Design and Syntheses of New Dipolar Organic Aprotic Solvents for 5V Lithium-Ion Batteries

Wednesday, 4 October 2017: 17:40
Maryland C (Gaylord National Resort and Convention Center)
B. Flamme (PSL Research University, IRCP, UMR CNRS 8247), M. Haddad, P. Phansavath, V. Vidal (Chimie-Paristech, IRCP, UMR 8247), and A. Chagnes (GéoRessources-UMR CNRS 7359-Université de Lorraine)
The development of new technologies for electrochemical energy storage is one of the main challenge of the next decades. Many hopes now rely on lithium-ion batteries (LiBs) that have invaded the market of laptops and which appear to be the best choice with the short time for electric vehicles, and perhaps for network applications (electricity storage from wind turbines or solar cells for example). Many works concern the search for cathodes with high-energy density but only few studies focus their research on the synthesis of new dipolar aprotic organic solvents for LiBs electrolytes. Thus, there is a need to deviate from traditional approaches for identifying new electrolytes stable to high voltage that are based on "Trial and Errors" approaches. To alleviate this issue, a collaborative project funded by the French Research Agency (ANR) and reuniting multidisciplinary research groups that combines highly and specific complementary skills in organic chemistry, electrochemistry, solution chemistry, thermodynamics and theoretical chemistry was launched in October 2014. The present paper aims at presenting recent advances from this group on the design of new electrolytes for high-voltage batteries.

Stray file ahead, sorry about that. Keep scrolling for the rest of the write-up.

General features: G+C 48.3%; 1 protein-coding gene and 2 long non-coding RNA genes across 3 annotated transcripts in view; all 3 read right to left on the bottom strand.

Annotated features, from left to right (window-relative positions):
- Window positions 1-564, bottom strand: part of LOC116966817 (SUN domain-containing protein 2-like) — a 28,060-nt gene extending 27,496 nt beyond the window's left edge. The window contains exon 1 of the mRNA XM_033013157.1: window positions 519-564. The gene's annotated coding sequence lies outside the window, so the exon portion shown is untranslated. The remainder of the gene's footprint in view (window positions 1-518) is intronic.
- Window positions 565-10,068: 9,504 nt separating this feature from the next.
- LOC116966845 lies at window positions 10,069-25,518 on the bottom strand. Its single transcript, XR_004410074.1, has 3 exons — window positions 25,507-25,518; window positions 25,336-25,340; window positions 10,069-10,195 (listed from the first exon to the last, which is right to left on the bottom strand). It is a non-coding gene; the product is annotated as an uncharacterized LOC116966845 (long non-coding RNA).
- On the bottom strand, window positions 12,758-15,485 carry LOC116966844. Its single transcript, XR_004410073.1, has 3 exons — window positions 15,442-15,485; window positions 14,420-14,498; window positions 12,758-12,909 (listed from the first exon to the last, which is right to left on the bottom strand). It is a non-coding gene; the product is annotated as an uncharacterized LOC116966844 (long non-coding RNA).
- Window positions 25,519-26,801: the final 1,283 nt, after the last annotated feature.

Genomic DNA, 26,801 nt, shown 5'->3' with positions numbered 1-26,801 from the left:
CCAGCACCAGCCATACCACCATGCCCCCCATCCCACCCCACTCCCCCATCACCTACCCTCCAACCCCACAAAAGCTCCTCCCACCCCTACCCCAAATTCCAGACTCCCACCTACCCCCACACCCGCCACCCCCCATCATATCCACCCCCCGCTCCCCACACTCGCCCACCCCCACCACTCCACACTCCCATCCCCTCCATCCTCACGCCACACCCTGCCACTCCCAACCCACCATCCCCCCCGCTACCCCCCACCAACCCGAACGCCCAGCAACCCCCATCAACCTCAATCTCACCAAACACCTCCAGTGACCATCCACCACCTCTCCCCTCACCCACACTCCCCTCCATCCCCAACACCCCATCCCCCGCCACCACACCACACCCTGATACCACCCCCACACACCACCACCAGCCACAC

After a brief critical review of literature data about physicochemical and electrochemical properties of electrolytes for lithium-ion batteries in order to highlight the lack of homogeneity, new data will present data in order to get a homogenized database for performing QSPR calculations. In particular, this database will include a set of 20 new dipolar aprotic organic solvents synthesized and characterized in the present work. Based on the trend between the chemical structure of solvents and their physicochemical and electrochemical properties deduces from the above-mentioned database, the formulation of new electrolytes for 5V lithium-ion batteries will be presented. A particular attention will be paid on the anodic stability of these electrolytes at a NMC electrode and their behavior at a graphite electrode.